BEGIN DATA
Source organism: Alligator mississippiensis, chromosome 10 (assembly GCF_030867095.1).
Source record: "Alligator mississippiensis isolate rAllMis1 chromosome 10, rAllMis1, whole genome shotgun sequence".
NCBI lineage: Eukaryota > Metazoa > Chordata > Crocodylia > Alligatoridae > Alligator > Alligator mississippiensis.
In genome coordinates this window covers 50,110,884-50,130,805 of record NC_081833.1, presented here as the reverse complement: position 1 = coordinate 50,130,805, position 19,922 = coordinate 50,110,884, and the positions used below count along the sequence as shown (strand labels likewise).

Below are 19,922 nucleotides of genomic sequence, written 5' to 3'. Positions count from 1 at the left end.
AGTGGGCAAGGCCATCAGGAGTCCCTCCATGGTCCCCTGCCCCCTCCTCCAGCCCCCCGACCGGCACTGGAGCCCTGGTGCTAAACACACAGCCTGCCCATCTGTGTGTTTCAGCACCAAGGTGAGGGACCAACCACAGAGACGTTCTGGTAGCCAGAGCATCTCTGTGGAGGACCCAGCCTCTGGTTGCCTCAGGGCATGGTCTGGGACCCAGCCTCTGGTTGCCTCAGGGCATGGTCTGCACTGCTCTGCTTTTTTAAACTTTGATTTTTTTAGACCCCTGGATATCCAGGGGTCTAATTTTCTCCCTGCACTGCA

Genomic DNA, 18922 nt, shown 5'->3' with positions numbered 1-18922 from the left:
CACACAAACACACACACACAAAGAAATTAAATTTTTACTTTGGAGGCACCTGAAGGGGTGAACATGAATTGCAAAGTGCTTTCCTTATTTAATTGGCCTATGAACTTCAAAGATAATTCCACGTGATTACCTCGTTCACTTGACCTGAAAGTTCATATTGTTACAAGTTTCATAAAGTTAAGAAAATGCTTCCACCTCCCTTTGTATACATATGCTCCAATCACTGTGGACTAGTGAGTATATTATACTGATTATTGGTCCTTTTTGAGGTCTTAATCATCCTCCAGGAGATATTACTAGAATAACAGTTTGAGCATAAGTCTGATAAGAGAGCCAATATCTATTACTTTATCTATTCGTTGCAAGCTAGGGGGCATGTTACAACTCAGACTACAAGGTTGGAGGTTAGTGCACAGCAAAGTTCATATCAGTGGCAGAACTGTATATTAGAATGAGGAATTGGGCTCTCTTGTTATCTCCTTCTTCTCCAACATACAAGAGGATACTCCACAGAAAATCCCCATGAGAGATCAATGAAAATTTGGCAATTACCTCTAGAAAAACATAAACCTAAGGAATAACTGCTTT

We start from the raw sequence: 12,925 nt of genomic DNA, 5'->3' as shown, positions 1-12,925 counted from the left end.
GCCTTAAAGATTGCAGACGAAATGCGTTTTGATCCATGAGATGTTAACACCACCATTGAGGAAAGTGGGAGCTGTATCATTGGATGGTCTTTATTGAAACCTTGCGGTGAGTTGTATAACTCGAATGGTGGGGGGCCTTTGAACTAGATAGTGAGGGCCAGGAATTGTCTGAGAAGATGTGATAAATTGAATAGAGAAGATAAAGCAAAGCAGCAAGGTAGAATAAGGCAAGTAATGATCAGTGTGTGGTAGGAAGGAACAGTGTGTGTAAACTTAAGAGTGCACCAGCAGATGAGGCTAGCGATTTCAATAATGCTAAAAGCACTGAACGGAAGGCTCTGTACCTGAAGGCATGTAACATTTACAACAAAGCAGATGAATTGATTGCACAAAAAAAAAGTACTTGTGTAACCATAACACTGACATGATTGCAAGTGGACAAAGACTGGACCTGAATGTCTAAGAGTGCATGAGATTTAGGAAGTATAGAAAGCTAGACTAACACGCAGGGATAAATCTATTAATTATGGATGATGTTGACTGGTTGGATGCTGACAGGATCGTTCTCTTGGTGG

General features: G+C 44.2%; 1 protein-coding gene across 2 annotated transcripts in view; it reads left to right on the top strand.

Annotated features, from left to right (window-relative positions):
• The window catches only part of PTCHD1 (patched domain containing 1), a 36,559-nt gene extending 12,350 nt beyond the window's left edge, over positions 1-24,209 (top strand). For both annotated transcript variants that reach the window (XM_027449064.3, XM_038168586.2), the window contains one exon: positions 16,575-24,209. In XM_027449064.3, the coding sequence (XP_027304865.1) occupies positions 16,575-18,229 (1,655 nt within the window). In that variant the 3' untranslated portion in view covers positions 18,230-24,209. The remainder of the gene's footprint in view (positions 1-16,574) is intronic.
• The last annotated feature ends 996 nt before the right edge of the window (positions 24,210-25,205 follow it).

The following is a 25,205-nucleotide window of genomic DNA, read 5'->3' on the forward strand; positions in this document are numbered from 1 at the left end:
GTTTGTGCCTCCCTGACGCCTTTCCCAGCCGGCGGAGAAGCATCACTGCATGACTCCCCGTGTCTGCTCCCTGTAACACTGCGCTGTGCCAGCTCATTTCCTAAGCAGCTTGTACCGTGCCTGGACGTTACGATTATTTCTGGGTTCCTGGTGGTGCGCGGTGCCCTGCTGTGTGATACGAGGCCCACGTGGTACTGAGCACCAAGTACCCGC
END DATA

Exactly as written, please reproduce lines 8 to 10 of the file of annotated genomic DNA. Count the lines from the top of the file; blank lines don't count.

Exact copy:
CACACAAACACACACACACAAAGAAATTAAATTTTTACTTTGGAGGCACCTGAAGGGGTGAACATGAATTGCAAAGTGCTTTCCTTATTTAATTGGCCTATGAACTTCAAAGATAATTCCACGTGATTACCTCGTTCACTTGACCTGAAAGTTCATATTGTTACAAGTTTCATAAAGTTAAGAAAATGCTTCCACCTCCCTTTGTATACATATGCTCCAATCACTGTGGACTAGTGAGTATATTATACTGATTATTGGTCCTTTTTGAGGTCTTAATCATCCTCCAGGAGATATTACTAGAATAACAGTTTGAGCATAAGTCTGATAAGAGAGCCAATATCTATTACTTTATCTATTCGTTGCAAGCTAGGGGGCATGTTACAACTCAGACTACAAGGTTGGAGGTTAGTGCACAGCAAAGTTCATATCAGTGGCAGAACTGTATATTAGAATGAGGAATTGGGCTCTCTTGTTATCTCCTTCTTCTCCAACATACAAGAGGATACTCCACAGAAAATCCCCATGAGAGATCAATGAAAATTTGGCAATTACCTCTAGAAAAACATAAACCTAAGGAATAACTGCTTT

We start from the raw sequence: 12,925 nt of genomic DNA, 5'->3' as shown, positions 1-12,925 counted from the left end.
GCCTTAAAGATTGCAGACGAAATGCGTTTTGATCCATGAGATGTTAACACCACCATTGAGGAAAGTGGGAGCTGTATCATTGGATGGTCTTTATTGAAACCTTGCGGTGAGTTGTATAACTCGAATGGTGGGGGGCCTTTGAACTAGATAGTGAGGGCCAGGAATTGTCTGAGAAGATGTGATAAATTGAATAGAGAAGATAAAGCAAAGCAGCAAGGTAGAATAAGGCAAGTAATGATCAGTGTGTGGTAGGAAGGAACAGTGTGTGTAAACTTAAGAGTGCACCAGCAGATGAGGCTAGCGATTTCAATAATGCTAAAAGCACTGAACGGAAGGCTCTGTACCTGAAGGCATGTAACATTTACAACAAAGCAGATGAATTGATTGCACAAAAAAAAAGTACTTGTGTAACCATAACACTGACATGATTGCAAGTGGACAAAGACTGGACCTGAATGTCTAAGAGTGCATGAGATTTAGGAAGTATAGAAAGCTAGACTAACACGCAGGGATAAATCTATTAATTATGGATGATGTTGACTGGTTGGATGCTGACAGGATCGTTCTCTTGGTGG